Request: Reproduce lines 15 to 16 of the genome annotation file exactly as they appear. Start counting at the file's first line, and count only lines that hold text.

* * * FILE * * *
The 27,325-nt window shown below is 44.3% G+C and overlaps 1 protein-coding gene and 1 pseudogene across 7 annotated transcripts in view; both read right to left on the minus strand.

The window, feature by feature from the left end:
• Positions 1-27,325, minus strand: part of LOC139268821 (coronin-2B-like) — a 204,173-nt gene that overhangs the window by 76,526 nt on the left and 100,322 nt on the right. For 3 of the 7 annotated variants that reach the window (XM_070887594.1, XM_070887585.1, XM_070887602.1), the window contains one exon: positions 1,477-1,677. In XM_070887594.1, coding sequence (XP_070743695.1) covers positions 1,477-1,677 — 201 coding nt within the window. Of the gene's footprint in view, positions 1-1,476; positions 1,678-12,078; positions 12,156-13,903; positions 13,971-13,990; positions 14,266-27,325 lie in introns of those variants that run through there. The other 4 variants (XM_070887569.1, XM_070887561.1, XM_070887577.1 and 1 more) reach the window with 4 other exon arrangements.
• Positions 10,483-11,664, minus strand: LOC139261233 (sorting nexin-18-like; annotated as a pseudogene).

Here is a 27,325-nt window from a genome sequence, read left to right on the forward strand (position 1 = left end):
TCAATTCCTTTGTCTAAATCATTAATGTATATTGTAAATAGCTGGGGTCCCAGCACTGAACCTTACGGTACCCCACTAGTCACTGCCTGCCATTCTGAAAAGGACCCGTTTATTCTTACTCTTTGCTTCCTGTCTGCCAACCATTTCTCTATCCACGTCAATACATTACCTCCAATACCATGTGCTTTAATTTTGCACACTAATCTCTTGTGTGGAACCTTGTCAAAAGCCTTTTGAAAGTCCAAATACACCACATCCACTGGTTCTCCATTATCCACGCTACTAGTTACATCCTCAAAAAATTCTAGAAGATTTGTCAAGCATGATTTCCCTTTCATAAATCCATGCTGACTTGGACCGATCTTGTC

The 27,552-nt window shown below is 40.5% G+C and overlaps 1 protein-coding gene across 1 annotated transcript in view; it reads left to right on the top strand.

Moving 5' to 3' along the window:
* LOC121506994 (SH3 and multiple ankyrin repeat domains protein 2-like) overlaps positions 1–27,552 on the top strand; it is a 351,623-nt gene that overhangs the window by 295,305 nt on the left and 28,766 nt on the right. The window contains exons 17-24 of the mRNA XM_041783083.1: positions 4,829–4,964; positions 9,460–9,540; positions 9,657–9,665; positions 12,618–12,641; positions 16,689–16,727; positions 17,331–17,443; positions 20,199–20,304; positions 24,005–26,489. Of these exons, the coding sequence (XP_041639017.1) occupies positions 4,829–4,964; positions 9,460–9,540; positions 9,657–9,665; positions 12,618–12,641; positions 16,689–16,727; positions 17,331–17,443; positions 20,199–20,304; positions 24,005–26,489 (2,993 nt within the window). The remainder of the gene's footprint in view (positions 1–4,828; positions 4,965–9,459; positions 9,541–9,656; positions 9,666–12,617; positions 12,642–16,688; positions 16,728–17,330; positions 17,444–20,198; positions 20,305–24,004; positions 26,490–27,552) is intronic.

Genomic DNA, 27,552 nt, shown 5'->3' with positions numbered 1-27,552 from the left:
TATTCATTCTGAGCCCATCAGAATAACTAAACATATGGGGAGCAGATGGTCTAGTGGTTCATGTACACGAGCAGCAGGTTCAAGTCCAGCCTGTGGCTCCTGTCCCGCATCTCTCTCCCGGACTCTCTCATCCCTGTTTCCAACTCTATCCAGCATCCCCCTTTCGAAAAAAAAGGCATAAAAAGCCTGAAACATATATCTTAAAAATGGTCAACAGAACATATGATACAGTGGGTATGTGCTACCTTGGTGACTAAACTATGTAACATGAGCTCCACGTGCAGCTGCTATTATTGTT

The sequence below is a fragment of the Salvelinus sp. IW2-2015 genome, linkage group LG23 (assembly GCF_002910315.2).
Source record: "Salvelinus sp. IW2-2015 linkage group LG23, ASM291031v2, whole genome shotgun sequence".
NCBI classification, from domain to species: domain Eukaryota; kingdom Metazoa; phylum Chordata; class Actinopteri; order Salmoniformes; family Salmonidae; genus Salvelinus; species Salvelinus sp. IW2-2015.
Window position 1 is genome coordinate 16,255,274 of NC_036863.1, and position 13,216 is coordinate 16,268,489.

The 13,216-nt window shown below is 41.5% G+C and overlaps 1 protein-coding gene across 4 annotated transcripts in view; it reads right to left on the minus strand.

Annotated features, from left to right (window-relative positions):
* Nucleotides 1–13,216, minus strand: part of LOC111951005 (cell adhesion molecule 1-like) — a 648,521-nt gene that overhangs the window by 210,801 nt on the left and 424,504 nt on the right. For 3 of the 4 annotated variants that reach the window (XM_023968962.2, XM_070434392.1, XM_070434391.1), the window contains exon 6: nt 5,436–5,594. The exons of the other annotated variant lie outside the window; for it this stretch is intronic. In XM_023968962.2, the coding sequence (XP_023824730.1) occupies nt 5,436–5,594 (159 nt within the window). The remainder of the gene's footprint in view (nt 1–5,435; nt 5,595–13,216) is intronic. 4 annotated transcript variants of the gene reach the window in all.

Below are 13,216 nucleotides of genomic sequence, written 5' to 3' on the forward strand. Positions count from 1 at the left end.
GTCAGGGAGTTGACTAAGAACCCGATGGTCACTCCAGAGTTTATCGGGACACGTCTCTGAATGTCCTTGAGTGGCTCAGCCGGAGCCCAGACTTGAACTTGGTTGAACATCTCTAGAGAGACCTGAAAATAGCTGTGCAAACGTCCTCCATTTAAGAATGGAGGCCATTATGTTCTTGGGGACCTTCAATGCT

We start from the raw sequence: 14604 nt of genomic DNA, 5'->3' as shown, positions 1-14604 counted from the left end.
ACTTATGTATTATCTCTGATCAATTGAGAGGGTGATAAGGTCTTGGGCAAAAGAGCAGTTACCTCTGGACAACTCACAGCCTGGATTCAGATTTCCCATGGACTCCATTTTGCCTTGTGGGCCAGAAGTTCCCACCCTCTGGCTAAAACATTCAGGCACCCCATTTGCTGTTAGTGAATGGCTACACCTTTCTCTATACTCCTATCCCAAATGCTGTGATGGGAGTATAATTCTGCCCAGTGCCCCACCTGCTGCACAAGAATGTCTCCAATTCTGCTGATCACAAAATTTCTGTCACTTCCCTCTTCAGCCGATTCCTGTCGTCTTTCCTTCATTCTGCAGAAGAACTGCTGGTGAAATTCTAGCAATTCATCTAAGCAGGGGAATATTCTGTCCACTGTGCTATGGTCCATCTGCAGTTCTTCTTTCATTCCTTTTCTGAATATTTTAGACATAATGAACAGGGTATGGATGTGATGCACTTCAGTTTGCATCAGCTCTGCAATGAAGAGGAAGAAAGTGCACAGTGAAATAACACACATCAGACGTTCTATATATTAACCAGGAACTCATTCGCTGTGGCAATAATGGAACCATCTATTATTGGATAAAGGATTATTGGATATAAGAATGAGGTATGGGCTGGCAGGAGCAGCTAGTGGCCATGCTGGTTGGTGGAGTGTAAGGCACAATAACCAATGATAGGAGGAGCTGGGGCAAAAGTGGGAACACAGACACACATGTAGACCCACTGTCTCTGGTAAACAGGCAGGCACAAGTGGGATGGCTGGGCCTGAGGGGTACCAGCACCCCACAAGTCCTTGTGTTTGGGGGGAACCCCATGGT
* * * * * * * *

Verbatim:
Window position 1 is genome coordinate 16,255,274 of NC_036863.1, and position 13,216 is coordinate 16,268,489.

The 13,216-nt window shown below is 41.5% G+C and overlaps 1 protein-coding gene across 4 annotated transcripts in view; it reads right to left on the minus strand.